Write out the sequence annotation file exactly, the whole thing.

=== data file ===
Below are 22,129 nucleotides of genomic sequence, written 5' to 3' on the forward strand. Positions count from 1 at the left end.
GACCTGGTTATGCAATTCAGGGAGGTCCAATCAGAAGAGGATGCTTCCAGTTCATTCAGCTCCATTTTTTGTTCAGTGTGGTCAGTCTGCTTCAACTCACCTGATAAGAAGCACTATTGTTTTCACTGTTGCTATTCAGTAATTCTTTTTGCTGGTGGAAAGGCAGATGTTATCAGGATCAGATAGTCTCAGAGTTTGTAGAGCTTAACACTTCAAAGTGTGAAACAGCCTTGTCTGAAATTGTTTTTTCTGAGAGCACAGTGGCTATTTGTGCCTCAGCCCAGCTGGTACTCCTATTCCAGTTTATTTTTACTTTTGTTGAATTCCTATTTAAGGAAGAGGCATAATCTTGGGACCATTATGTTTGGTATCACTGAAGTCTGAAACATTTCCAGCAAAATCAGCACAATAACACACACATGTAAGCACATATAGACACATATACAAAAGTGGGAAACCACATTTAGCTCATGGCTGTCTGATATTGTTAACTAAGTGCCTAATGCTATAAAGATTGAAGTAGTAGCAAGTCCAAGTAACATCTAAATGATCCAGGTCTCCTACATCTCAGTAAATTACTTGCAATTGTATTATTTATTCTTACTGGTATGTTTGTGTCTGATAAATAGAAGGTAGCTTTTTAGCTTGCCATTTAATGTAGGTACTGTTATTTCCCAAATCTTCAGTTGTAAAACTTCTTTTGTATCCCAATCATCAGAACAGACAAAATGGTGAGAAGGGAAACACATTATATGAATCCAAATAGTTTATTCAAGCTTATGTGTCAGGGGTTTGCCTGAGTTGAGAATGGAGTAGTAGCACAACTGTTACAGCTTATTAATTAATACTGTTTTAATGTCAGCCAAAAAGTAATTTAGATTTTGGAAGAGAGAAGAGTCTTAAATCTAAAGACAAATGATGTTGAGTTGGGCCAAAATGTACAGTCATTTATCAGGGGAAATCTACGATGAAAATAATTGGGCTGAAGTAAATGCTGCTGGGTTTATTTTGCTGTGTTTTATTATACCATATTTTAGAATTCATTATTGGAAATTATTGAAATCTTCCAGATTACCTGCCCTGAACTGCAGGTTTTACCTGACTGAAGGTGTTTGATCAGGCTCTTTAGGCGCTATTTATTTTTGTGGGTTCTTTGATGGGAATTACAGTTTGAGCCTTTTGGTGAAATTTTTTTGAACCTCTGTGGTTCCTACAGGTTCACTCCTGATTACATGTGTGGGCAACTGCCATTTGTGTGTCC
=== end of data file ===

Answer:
Below are 22,129 nucleotides of genomic sequence, written 5' to 3' on the forward strand. Positions count from 1 at the left end.
GACCTGGTTATGCAATTCAGGGAGGTCCAATCAGAAGAGGATGCTTCCAGTTCATTCAGCTCCATTTTTTGTTCAGTGTGGTCAGTCTGCTTCAACTCACCTGATAAGAAGCACTATTGTTTTCACTGTTGCTATTCAGTAATTCTTTTTGCTGGTGGAAAGGCAGATGTTATCAGGATCAGATAGTCTCAGAGTTTGTAGAGCTTAACACTTCAAAGTGTGAAACAGCCTTGTCTGAAATTGTTTTTTCTGAGAGCACAGTGGCTATTTGTGCCTCAGCCCAGCTGGTACTCCTATTCCAGTTTATTTTTACTTTTGTTGAATTCCTATTTAAGGAAGAGGCATAATCTTGGGACCATTATGTTTGGTATCACTGAAGTCTGAAACATTTCCAGCAAAATCAGCACAATAACACACACATGTAAGCACATATAGACACATATACAAAAGTGGGAAACCACATTTAGCTCATGGCTGTCTGATATTGTTAACTAAGTGCCTAATGCTATAAAGATTGAAGTAGTAGCAAGTCCAAGTAACATCTAAATGATCCAGGTCTCCTACATCTCAGTAAATTACTTGCAATTGTATTATTTATTCTTACTGGTATGTTTGTGTCTGATAAATAGAAGGTAGCTTTTTAGCTTGCCATTTAATGTAGGTACTGTTATTTCCCAAATCTTCAGTTGTAAAACTTCTTTTGTATCCCAATCATCAGAACAGACAAAATGGTGAGAAGGGAAACACATTATATGAATCCAAATAGTTTATTCAAGCTTATGTGTCAGGGGTTTGCCTGAGTTGAGAATGGAGTAGTAGCACAACTGTTACAGCTTATTAATTAATACTGTTTTAATGTCAGCCAAAAAGTAATTTAGATTTTGGAAGAGAGAAGAGTCTTAAATCTAAAGACAAATGATGTTGAGTTGGGCCAAAATGTACAGTCATTTATCAGGGGAAATCTACGATGAAAATAATTGGGCTGAAGTAAATGCTGCTGGGTTTATTTTGCTGTGTTTTATTATACCATATTTTAGAATTCATTATTGGAAATTATTGAAATCTTCCAGATTACCTGCCCTGAACTGCAGGTTTTACCTGACTGAAGGTGTTTGATCAGGCTCTTTAGGCGCTATTTATTTTTGTGGGTTCTTTGATGGGAATTACAGTTTGAGCCTTTTGGTGAAATTTTTTTGAACCTCTGTGGTTCCTACAGGTTCACTCCTGATTACATGTGTGGGCAACTGCCATTTGTGTGTCC